Ethical Approval

Approval to conduct the study was obtained from the Noninvasive Clinical Trials Ethics Committee of the university overseeing the research.

Results

Of 609 participants, 51.2% were female, 39.6% were secondary school graduates, 77% were married, 76% had children, and 38.3% gave birth in Turkey. Mean age of participants was 36.94 (SD = 15.63) years, mean age at the time of marriage was 21.98 (SD =3.83) years, and the mean length of residence in Turkey was 2.62 (SD = 0.64) years (Table 1).

Participant Sociodemographic Characteristics (N = 609)Participant Sociodemographic Characteristics (N = 609)

Table 1:

Participant Sociodemographic Characteristics (N = 609)

Mean scores of perceived social support and hopelessness are presented in Table A. Significant differences (p ≤ 0.05) were found for perceived social support mean scores in regard to gender, marital status, employment status, and satisfaction with residing in Turkey. Significant differences (p ≤ 0.05) were found for hopelessness mean scores in regard to employment status only. Perceived social support scores of participants who selected the option “others” (e.g., having no other option, language appropriateness, having relatives in Turkey, high level of welfare) as the reason for choosing Turkey were high (p ≤ 0.05). Hopelessness was high for participants who stated the reason for choosing Turkey was being safe (p ≤ 0.05).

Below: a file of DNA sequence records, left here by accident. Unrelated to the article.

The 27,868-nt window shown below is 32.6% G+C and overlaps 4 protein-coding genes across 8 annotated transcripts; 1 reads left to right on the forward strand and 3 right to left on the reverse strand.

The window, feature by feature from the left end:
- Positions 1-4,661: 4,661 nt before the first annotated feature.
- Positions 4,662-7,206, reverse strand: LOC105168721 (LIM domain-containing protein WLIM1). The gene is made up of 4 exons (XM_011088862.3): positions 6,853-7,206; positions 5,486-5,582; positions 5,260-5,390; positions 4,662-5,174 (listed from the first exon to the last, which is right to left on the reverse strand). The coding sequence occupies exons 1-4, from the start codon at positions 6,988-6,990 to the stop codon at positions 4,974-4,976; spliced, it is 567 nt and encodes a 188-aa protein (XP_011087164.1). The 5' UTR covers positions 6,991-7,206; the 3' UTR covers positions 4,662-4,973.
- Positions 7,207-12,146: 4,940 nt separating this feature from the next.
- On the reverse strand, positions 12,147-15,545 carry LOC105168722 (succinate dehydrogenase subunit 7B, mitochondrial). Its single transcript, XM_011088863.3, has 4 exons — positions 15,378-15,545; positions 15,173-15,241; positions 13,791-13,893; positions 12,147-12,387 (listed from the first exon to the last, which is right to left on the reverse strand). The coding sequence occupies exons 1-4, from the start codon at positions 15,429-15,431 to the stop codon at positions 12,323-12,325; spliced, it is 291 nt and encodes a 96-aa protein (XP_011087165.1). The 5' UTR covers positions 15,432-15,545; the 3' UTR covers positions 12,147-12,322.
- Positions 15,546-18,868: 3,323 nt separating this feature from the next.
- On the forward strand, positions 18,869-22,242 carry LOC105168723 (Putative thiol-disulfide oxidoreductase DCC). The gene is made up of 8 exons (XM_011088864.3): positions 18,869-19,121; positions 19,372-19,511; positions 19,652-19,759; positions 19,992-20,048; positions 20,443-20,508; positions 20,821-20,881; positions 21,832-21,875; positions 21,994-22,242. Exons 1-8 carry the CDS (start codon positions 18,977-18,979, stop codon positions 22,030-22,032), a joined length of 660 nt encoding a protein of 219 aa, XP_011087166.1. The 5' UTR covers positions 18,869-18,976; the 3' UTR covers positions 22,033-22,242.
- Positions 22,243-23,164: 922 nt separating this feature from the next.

Comparison of Sociodemographic Characteristics and Mean Scores of the Multidimensional Scale of Perceived Social Support (MSPSS) and Beck Hopelessness Scale (BHS) (N = 609)Comparison of Sociodemographic Characteristics and Mean Scores of the Multidimensional Scale of Perceived Social Support (MSPSS) and Beck Hopelessness Scale (BHS) (N = 609)

Table A:

Comparison of Sociodemographic Characteristics and Mean Scores of the Multidimensional Scale of Perceived Social Support (MSPSS) and Beck Hopelessness Scale (BHS) (N = 609)

Participants' mean score on the MSPSS was 48.95 (SD = 15.74), indicating a moderate level of perceived social support. Participants' mean score on the BHS was 14.23 (SD = 2.95), indicating a high level of hopelessness (Table 2).

Multidimensional Scale of Perceived Social Support (MSPSS) and Beck Hopelessness Scale (BHS) Scores (N = 609)